Thekla was born c. 831[1] as the eldest child of Byzantine emperor Theophilos and empress Theodora.[2] She was named after Theophilos's mother, Thekla.[3] Thekla had six younger siblings; the four sisters Anna, Anastasia, Pulcheria and Maria and the two brothers Constantine and Michael.[2] Constantine, who shortly after birth had been proclaimed co-emperor by their father,[4] drowned in a palace cistern at the age of two.[5] Theophilos took great pride in his daughters.[6] In the 830s, the eldest sisters Thekla, Anna and Anastasia were all proclaimed Augustae, an event commemorated through the issue of an unusual set of coins that depicted Theophilos, Theodora and Thekla on one side and Anna and Anastasia on the other.[4][6] Although Theophilos was a staunch iconoclast, and thus opposed the veneration of icons, Thekla was taught to venerate them in secret by her mother and Theophilos's step-mother Euphrosyne.[4] Shortly before his death, Theophilos worked to betrothe Thekla to Louis II, the heir to the Carolingian Empire, arranged to unite the two empires against the threat faced by continued Arab invasions. Such a match would also have been advantageous for Louis II's father Lothair I, who was engaged in civil war against his brothers. Because of Lothair's defeat at the Battle of Fontenoy in 841 and Theophilos's death in 842, the marriage never happened.[7]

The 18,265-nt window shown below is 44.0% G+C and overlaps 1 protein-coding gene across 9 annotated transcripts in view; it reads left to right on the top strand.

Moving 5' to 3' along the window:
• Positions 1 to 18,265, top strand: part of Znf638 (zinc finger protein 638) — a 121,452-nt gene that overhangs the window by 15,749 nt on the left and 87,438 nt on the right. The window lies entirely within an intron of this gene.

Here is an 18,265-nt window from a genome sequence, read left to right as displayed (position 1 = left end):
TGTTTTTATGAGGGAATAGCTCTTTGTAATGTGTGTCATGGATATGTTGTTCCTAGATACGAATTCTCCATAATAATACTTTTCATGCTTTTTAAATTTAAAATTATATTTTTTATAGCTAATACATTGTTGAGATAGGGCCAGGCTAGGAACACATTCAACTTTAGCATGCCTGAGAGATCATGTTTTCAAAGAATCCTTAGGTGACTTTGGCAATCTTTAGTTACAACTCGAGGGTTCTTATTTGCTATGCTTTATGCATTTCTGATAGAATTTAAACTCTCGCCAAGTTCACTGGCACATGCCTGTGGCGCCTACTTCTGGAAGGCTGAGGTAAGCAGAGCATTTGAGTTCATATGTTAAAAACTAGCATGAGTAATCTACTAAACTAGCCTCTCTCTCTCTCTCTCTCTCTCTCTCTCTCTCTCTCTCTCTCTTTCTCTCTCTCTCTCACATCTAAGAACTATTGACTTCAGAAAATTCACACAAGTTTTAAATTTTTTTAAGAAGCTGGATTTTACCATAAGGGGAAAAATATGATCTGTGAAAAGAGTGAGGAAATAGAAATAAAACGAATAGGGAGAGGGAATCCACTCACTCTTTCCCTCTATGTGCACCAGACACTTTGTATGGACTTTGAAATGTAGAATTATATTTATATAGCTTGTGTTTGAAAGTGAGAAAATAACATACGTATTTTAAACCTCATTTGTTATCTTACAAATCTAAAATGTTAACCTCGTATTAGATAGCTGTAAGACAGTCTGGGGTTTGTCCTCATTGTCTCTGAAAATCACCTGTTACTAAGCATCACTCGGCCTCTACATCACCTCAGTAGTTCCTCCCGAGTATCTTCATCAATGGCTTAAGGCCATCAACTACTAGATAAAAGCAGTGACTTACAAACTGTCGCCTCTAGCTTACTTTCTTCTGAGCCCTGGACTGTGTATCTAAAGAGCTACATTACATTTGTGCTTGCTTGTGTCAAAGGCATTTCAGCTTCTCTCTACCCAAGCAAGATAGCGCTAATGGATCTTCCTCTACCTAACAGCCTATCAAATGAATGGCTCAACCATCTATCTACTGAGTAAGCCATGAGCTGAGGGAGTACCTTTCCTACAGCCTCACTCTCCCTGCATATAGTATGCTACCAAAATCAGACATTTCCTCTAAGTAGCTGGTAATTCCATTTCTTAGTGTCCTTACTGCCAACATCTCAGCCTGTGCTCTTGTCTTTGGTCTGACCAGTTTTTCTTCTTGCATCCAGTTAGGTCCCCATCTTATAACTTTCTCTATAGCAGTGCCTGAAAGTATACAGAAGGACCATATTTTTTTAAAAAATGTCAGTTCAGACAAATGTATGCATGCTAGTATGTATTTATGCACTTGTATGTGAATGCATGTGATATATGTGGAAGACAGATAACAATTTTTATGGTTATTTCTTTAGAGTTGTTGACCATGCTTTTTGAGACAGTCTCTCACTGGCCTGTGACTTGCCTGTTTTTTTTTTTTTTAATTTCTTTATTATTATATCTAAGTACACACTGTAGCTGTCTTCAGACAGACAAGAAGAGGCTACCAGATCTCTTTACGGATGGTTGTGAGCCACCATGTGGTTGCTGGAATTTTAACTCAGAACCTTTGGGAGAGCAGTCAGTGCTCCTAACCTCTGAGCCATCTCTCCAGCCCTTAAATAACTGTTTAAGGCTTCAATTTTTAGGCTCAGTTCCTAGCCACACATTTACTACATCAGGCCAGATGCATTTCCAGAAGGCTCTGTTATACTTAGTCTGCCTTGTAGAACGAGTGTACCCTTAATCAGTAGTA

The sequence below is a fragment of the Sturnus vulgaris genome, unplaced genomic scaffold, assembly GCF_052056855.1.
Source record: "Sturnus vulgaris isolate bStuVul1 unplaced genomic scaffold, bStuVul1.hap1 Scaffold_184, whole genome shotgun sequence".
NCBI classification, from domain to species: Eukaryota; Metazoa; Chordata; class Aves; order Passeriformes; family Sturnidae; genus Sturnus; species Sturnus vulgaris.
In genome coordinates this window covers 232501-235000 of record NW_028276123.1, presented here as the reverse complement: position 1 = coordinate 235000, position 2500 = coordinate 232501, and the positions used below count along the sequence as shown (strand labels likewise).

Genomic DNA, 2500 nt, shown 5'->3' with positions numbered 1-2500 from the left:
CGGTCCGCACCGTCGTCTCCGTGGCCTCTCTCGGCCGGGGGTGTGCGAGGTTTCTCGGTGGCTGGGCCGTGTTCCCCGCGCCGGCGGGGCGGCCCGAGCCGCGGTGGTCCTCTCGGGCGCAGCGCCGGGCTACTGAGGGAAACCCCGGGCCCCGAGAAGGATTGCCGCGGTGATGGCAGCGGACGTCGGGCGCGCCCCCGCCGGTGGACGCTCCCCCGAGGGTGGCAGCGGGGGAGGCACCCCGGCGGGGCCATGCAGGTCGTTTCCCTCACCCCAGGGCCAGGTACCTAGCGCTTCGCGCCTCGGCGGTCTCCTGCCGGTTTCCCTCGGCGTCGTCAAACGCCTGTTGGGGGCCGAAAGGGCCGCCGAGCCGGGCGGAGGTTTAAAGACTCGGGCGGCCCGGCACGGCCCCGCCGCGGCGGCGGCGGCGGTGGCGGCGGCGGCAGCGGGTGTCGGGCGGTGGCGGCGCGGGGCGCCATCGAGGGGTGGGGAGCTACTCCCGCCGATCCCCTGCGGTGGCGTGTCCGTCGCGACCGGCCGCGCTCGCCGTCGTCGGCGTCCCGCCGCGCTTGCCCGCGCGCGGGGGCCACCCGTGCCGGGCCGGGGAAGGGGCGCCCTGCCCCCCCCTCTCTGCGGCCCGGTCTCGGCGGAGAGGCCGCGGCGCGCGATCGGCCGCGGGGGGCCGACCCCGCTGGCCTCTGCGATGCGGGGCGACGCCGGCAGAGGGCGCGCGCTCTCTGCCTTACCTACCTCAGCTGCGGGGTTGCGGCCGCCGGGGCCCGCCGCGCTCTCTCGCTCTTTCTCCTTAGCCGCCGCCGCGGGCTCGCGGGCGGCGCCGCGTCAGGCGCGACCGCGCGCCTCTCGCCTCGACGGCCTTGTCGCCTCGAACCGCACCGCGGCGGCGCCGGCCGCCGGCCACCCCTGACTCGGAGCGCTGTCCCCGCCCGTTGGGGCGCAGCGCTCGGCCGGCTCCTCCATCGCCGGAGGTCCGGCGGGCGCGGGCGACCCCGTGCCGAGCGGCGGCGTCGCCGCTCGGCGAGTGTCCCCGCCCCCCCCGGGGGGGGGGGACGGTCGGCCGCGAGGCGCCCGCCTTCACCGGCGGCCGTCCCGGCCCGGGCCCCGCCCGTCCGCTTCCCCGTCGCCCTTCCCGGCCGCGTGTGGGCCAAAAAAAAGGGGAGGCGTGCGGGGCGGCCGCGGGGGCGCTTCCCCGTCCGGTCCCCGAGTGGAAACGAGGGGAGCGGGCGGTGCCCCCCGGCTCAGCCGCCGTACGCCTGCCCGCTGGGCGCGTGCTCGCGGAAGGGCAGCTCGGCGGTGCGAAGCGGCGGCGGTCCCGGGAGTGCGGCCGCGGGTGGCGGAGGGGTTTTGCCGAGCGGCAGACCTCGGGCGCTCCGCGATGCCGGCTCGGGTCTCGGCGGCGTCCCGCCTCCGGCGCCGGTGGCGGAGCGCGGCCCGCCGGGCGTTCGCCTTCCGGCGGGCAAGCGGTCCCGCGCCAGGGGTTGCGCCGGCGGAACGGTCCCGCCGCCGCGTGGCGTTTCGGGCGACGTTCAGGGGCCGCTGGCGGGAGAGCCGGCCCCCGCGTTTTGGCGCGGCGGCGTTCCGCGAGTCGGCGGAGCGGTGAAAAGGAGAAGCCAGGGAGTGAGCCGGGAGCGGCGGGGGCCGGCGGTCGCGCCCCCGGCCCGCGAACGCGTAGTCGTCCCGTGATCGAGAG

After Theophilos's death on 20 January 842,[8] empress Theodora became regent for Thekla's young brother Michael III. In practical terms, Theodora ruled in her own right and she is often recognized as an empress regnant by modern scholars.[2] Coins issued in the first year of Theodora's reign depict Theodora alone on the obverse and Michael III together with Thekla on the reverse. The only one of the three given a title is Theodora (as Theodora despoina).[9] Given that Thekla is not only depicted on the coins at all, but also as larger than Michael, they indicate her association with imperial power[10] as co-empress.[11][12] An imperial seal, also from Theodora's early reign, titles not only Michael but also Theodora and Thekla as "Emperors of the Romans".[9] This may suggest that Theodora viewed her daughter, just as she did her son, as a potential future heir.[13]